Plasma nanoscience needed for green energy revolution

Apr 14, 2011

A step change in research relating to plasma nanoscience is needed for the world to overcome the challenge of sufficient energy creation and storage, says a leading scientist from CSIRO Materials Science and Engineering and the University of Sydney, Australia.

Professor Kostya (Ken) Ostrikov of the Centre Australia, CSIRO Materials Science and Engineering, has highlighted, in IOP Publishing's Journal of Physics D: Applied Physics, the unique potential of plasma nanoscience to control energy and matter at fundamental levels to produce cost-effective, environmentally and human health friendly for applications in virtually any area of human activity.

Professor Ostrikov is a pioneer in the field of plasma nanoscience, and was awarded the Australian Future Fellowship (2011) of the Australian Research Council, Walter Boas Medal of the Australian Institute of Physics (2010), Pawsey Medal of the Australian Academy of Sciences (2008), and CEO Science Leader Fellowship and Award of CSIRO (2008) on top of gaining seven other prestigious fellowships and eight honorary and visiting professorships in six different countries.

He said: "We can find the best, most suitable plasmas and processes for virtually any application-specific nanomaterials using plasma nanoscience knowledge.

"The terms 'best' and 'most-suitable' have many dimensions including quality, yield, cost, environment and human friendliness, and most recently, ."

Plasma nanoscience involves the use of plasma – an ionised gas at temperatures from just a few to tens of thousands Kelvin – as a tool to create and process very small (nano) materials for use in energy conversion, electronics, IT, health care, and numerous other applications that are critical for a sustainable future.

In particular, Ostrikov points out the ability of plasma to synthesise carbon nanotubes – one of the most exciting materials in modern physics, with extraordinary properties arising from their size, dimension, and structure, capable of revolutionising the way energy is produced, transferred and stored.

Until recently, the unpredictable nature of plasma caused some scientists to question its ability to control energy and matter in order to construct nanomaterials, however Ostrikov draws on existing research to provide evidence that it can be controlled down to fundamental levels leading to cost-effective and environmentally friendly processes.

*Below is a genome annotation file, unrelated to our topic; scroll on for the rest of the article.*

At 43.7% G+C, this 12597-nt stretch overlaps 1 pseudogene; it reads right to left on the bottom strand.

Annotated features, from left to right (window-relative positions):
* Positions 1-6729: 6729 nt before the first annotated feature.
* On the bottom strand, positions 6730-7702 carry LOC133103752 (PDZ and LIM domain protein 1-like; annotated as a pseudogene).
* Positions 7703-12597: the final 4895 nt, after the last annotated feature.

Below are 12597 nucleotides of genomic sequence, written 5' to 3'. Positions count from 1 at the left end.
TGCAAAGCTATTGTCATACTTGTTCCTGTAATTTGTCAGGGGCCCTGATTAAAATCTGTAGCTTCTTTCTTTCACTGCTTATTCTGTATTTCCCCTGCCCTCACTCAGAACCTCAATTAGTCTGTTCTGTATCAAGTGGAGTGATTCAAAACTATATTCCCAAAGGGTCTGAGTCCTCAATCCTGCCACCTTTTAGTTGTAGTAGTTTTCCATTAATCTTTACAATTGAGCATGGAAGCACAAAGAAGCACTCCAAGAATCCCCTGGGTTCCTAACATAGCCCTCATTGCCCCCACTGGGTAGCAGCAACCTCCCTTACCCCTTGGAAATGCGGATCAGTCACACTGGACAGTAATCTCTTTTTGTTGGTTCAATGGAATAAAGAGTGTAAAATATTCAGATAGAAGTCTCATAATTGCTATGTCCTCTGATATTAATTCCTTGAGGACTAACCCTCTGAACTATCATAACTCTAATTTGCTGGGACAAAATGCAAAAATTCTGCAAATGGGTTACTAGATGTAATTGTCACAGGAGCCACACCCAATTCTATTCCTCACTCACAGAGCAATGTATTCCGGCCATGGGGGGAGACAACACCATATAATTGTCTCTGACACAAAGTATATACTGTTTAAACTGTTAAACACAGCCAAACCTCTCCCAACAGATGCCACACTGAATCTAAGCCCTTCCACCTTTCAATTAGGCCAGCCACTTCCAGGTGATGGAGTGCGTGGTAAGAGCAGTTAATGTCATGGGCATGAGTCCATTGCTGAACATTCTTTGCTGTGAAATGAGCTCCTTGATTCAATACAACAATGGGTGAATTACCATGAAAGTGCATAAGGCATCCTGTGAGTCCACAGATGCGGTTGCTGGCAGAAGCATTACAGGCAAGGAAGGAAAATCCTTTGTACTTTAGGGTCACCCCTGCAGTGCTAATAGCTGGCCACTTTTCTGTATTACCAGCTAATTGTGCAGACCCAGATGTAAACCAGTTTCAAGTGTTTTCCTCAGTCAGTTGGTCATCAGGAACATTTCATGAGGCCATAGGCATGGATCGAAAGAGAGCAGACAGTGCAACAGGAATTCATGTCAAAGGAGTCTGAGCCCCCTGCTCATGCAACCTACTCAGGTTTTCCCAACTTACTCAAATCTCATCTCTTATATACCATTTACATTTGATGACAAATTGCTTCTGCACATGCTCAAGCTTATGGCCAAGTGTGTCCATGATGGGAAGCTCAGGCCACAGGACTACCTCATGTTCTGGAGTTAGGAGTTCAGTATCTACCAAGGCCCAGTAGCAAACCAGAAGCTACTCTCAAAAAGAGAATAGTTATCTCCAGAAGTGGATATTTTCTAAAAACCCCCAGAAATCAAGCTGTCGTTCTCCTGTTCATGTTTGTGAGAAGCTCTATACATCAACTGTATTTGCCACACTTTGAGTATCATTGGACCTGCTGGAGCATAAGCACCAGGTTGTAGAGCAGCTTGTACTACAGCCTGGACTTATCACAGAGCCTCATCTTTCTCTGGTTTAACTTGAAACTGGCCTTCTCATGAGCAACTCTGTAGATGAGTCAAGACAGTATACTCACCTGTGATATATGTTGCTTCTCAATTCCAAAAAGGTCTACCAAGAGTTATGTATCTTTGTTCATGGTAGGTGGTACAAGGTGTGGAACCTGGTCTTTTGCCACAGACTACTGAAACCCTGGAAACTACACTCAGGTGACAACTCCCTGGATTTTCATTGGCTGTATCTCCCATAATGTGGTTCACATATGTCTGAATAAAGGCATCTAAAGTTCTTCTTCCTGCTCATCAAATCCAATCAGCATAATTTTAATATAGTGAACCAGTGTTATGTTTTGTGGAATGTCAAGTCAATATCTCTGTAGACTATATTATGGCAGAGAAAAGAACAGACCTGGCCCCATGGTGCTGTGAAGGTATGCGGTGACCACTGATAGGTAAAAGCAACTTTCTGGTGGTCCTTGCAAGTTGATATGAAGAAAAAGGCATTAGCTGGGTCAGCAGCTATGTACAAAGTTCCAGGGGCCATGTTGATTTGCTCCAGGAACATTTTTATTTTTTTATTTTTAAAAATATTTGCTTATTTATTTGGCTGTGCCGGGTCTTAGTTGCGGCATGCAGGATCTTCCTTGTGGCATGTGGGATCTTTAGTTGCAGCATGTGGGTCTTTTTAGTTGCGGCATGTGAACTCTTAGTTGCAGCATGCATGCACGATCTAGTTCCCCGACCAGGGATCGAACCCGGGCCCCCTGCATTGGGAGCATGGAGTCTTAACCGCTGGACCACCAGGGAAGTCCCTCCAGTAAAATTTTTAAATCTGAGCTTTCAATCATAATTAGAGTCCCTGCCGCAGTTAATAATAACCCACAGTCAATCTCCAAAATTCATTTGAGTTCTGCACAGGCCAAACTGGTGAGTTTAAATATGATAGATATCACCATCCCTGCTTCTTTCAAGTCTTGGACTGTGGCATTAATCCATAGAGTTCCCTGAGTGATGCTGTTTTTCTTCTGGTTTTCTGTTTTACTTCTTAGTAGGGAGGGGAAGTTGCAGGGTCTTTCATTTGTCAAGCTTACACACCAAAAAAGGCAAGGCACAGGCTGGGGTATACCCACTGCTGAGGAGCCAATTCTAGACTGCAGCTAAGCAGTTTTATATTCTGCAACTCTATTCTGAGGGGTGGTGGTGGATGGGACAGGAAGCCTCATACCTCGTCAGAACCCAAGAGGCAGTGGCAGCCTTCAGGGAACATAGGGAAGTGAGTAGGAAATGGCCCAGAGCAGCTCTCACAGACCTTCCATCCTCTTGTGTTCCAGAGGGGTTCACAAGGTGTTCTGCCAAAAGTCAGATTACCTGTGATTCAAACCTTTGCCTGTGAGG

Compared to existing methods of nanomaterials production, Ostrikov states that plasma can offer a simple, cheaper, faster, and more efficient way of moving "from controlled complexity to practical simplicity" and has encouraged researchers to grasp the opportunities that present themselves in this field.

Explore further: Physical constant is constant even in strong gravitational fields

More information: From 14th April this journal paper can be found at iopscience.iop.org/0022-3727/44/17/174003 . This paper is part of the Journal of Physics D: Applied Physics special issue entitled "Perspectives in plasma nanoscience" and is available from 14th April at iopscience.iop.org/0022-3727/p… 20issue%20collection

add to favorites email to friend print save as pdf

Related Stories

Australia takes on energy-guzzling TVs

Oct 10, 2007

A report for the Australian government recommends new energy efficiency standards for televisions that would ban most plasma models now available.

Big prize for 'small science' physicist

May 07, 2009

CSIRO scientist, Dr Amanda Barnard, has been awarded the International Union of Pure and Applied Physics (IUPAP) 2009 Young Scientist Prize in Computational Physics.

Fusion technology: from ANU to the world

Jun 30, 2005

Technology pioneered at ANU that could see the future of power generation become clean and green has come a step closer today with the announcement of an international development to harness fusion technology. Australian sci ...

Wave power could contain fusion plasma

Jan 10, 2011

Researchers at the University of Warwick’s Centre for Fusion Space and Astrophysics and the UK Atomic Energy Authority’s Culham Centre for Fusion Energy may have found a way to channel the flux and fury of a nuclear ...

Recommended for you

How Paramecium protozoa claw their way to the top

16 hours ago

The ability to swim upwards – towards the sun and food supplies – is vital for many aquatic microorganisms. Exactly how they are able to differentiate between above and below in often murky waters is ...

User comments : 1

Adjust slider to filter visible comments by rank

Display comments: newest first

holoman
not rated yet Jun 08, 2011
This technology can use solar / wind energy to power the hydrogen production for combustion engines, fuel cells and electric power plants.

PLASMA-BASED HYDROGEN GENERATION

In mid 2011, a plasma-based system is being developed which will generate Hydrogen from sea water using less energy than electrolysis.

The process has been named ECP-AMF.

The technology is scalable from micro to macro size, so could be sized to suit a Pilot Project.

It will not require a large energy input to trigger the
process.

The source seawater/brine/fresh water will not need to be
supplied to the process at an elevated temperature nor in a
vapor state unlike electrolysis.

It is the first technology that is 100% efficient and creates no pollution or toxic waste whatsoever.

One US university will be collaborating with API Inc. technology development.

The plasma physics analogy is like using a key to open an unbreakable molecular lock with little energy.